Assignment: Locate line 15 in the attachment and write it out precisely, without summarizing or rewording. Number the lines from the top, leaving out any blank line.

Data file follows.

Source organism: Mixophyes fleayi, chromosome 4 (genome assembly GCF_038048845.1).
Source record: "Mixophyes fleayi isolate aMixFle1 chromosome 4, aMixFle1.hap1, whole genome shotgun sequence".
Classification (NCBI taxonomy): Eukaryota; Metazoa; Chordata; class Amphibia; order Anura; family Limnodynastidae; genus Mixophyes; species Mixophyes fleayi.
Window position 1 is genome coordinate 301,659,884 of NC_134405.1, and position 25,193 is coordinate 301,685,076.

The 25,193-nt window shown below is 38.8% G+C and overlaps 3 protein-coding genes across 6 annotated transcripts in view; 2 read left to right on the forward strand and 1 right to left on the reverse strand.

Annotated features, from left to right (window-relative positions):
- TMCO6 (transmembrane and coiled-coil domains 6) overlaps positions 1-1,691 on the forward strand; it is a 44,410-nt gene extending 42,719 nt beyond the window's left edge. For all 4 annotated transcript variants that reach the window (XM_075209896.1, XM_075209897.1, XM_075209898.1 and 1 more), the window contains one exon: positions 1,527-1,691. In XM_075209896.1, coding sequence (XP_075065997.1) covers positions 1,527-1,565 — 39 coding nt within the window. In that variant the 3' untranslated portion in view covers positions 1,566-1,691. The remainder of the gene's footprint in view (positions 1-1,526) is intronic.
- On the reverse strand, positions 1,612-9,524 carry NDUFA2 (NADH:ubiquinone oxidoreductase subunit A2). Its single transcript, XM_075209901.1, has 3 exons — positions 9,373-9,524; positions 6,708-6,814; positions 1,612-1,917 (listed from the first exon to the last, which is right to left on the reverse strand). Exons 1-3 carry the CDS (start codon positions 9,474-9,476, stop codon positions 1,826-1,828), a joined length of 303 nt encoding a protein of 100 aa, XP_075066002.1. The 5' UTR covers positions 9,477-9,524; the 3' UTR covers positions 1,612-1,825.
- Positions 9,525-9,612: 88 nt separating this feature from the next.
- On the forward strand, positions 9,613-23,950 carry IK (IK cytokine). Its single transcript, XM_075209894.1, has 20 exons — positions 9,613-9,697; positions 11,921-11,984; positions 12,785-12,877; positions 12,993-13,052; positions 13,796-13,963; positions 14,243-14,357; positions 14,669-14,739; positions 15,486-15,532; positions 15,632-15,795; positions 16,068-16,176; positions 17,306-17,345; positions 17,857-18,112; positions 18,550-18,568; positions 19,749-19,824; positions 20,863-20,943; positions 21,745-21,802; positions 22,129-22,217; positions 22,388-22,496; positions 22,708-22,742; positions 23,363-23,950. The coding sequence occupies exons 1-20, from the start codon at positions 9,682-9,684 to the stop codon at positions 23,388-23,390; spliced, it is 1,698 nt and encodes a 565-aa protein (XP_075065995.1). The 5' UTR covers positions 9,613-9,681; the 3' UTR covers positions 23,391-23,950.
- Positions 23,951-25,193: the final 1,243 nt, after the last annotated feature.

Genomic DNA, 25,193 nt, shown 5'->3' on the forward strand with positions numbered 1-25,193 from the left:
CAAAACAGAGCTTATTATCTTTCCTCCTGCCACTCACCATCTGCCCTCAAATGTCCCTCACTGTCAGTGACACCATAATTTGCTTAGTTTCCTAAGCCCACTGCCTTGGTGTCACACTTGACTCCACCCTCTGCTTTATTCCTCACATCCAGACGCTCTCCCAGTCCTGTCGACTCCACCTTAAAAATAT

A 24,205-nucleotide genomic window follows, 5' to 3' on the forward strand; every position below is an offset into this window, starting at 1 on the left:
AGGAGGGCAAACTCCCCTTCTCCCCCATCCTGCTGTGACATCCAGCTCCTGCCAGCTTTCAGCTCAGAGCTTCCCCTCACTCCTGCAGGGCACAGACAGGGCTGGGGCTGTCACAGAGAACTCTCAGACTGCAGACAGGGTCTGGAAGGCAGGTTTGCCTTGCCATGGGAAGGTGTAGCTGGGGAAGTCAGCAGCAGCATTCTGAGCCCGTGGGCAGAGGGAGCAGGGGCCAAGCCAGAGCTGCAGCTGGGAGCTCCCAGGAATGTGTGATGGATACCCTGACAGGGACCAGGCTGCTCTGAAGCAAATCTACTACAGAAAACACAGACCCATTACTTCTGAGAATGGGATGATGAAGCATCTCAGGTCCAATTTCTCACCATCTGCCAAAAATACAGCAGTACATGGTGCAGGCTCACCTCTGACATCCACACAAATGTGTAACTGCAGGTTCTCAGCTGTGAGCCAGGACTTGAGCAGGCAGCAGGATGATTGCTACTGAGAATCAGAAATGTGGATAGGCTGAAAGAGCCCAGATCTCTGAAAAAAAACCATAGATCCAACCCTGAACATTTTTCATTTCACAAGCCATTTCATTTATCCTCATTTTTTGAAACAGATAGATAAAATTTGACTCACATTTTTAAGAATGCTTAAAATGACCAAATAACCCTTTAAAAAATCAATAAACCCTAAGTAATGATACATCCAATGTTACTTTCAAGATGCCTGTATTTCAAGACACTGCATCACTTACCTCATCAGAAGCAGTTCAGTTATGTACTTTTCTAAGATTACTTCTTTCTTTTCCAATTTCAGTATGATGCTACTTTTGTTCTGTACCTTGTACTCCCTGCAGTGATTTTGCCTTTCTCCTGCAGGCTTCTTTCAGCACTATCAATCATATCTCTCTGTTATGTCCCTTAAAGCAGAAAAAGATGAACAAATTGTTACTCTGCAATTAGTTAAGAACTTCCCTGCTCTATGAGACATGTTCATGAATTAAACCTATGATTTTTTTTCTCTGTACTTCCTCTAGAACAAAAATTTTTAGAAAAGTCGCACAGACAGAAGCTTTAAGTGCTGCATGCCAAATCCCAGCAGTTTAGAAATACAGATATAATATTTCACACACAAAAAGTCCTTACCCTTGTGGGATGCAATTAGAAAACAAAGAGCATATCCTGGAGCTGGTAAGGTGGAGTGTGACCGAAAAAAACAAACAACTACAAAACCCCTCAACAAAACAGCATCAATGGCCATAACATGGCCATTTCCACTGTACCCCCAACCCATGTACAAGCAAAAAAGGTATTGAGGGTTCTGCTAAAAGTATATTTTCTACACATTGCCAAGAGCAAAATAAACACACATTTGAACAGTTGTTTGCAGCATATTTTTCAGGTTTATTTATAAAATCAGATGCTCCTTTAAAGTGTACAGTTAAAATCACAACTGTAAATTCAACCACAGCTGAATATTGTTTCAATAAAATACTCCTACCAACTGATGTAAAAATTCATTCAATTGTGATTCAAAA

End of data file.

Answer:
AGGAGGGCAAACTCCCCTTCTCCCCCATCCTGCTGTGACATCCAGCTCCTGCCAGCTTTCAGCTCAGAGCTTCCCCTCACTCCTGCAGGGCACAGACAGGGCTGGGGCTGTCACAGAGAACTCTCAGACTGCAGACAGGGTCTGGAAGGCAGGTTTGCCTTGCCATGGGAAGGTGTAGCTGGGGAAGTCAGCAGCAGCATTCTGAGCCCGTGGGCAGAGGGAGCAGGGGCCAAGCCAGAGCTGCAGCTGGGAGCTCCCAGGAATGTGTGATGGATACCCTGACAGGGACCAGGCTGCTCTGAAGCAAATCTACTACAGAAAACACAGACCCATTACTTCTGAGAATGGGATGATGAAGCATCTCAGGTCCAATTTCTCACCATCTGCCAAAAATACAGCAGTACATGGTGCAGGCTCACCTCTGACATCCACACAAATGTGTAACTGCAGGTTCTCAGCTGTGAGCCAGGACTTGAGCAGGCAGCAGGATGATTGCTACTGAGAATCAGAAATGTGGATAGGCTGAAAGAGCCCAGATCTCTGAAAAAAAACCATAGATCCAACCCTGAACATTTTTCATTTCACAAGCCATTTCATTTATCCTCATTTTTTGAAACAGATAGATAAAATTTGACTCACATTTTTAAGAATGCTTAAAATGACCAAATAACCCTTTAAAAAATCAATAAACCCTAAGTAATGATACATCCAATGTTACTTTCAAGATGCCTGTATTTCAAGACACTGCATCACTTACCTCATCAGAAGCAGTTCAGTTATGTACTTTTCTAAGATTACTTCTTTCTTTTCCAATTTCAGTATGATGCTACTTTTGTTCTGTACCTTGTACTCCCTGCAGTGATTTTGCCTTTCTCCTGCAGGCTTCTTTCAGCACTATCAATCATATCTCTCTGTTATGTCCCTTAAAGCAGAAAAAGATGAACAAATTGTTACTCTGCAATTAGTTAAGAACTTCCCTGCTCTATGAGACATGTTCATGAATTAAACCTATGATTTTTTTTCTCTGTACTTCCTCTAGAACAAAAATTTTTAGAAAAGTCGCACAGACAGAAGCTTTAAGTGCTGCATGCCAAATCCCAGCAGTTTAGAAATACAGATATAATATTTCACACACAAAAAGTCCTTACCCTTGTGGGATGCAATTAGAAAACAAAGAGCATATCCTGGAGCTGGTAAGGTGGAGTGTGACCGAAAAAAACAAACAACTACAAAACCCCTCAACAAAACAGCATCAATGGCCATAACATGGCCATTTCCACTGTACCCCCAACCCATGTACAAGCAAAAAAGGTATTGAGGGTTCTGCTAAAAGTATATTTTCTACACATTGCCAAGAGCAAAATAAACACACATTTGAACAGTTGTTTGCAGCATATTTTTCAGGTTTATTTATAAAATCAGATGCTCCTTTAAAGTGTACAGTTAAAATCACAACTGTAAATTCAACCACAGCTGAATATTGTTTCAATAAAATACTCCTACCAACTGATGTAAAAATTCATTCAATTGTGATTCAAAA